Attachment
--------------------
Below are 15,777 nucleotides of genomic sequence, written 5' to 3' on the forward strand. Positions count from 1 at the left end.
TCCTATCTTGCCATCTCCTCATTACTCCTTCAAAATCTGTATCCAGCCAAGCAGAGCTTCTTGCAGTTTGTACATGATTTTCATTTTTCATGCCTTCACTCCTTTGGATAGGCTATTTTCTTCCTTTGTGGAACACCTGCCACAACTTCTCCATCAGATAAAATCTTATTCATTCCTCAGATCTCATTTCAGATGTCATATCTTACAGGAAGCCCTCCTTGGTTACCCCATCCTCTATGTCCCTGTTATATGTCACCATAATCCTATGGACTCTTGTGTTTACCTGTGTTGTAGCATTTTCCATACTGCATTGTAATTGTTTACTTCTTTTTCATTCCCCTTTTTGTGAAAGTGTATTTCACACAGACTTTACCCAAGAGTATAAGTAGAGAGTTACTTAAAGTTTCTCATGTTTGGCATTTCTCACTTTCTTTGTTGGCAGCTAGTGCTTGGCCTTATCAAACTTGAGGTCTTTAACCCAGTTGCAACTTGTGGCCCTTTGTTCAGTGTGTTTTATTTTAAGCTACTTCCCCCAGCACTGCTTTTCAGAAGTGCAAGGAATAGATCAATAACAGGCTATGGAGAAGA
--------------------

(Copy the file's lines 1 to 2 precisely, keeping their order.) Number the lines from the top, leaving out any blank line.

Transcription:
Below are 15,777 nucleotides of genomic sequence, written 5' to 3' on the forward strand. Positions count from 1 at the left end.
TCCTATCTTGCCATCTCCTCATTACTCCTTCAAAATCTGTATCCAGCCAAGCAGAGCTTCTTGCAGTTTGTACATGATTTTCATTTTTCATGCCTTCACTCCTTTGGATAGGCTATTTTCTTCCTTTGTGGAACACCTGCCACAACTTCTCCATCAGATAAAATCTTATTCATTCCTCAGATCTCATTTCAGATGTCATATCTTACAGGAAGCCCTCCTTGGTTACCCCATCCTCTATGTCCCTGTTATATGTCACCATAATCCTATGGACTCTTGTGTTTACCTGTGTTGTAGCATTTTCCATACTGCATTGTAATTGTTTACTTCTTTTTCATTCCCCTTTTTGTGAAAGTGTATTTCACACAGACTTTACCCAAGAGTATAAGTAGAGAGTTACTTAAAGTTTCTCATGTTTGGCATTTCTCACTTTCTTTGTTGGCAGCTAGTGCTTGGCCTTATCAAACTTGAGGTCTTTAACCCAGTTGCAACTTGTGGCCCTTTGTTCAGTGTGTTTTATTTTAAGCTACTTCCCCCAGCACTGCTTTTCAGAAGTGCAAGGAATAGATCAATAACAGGCTATGGAGAAGA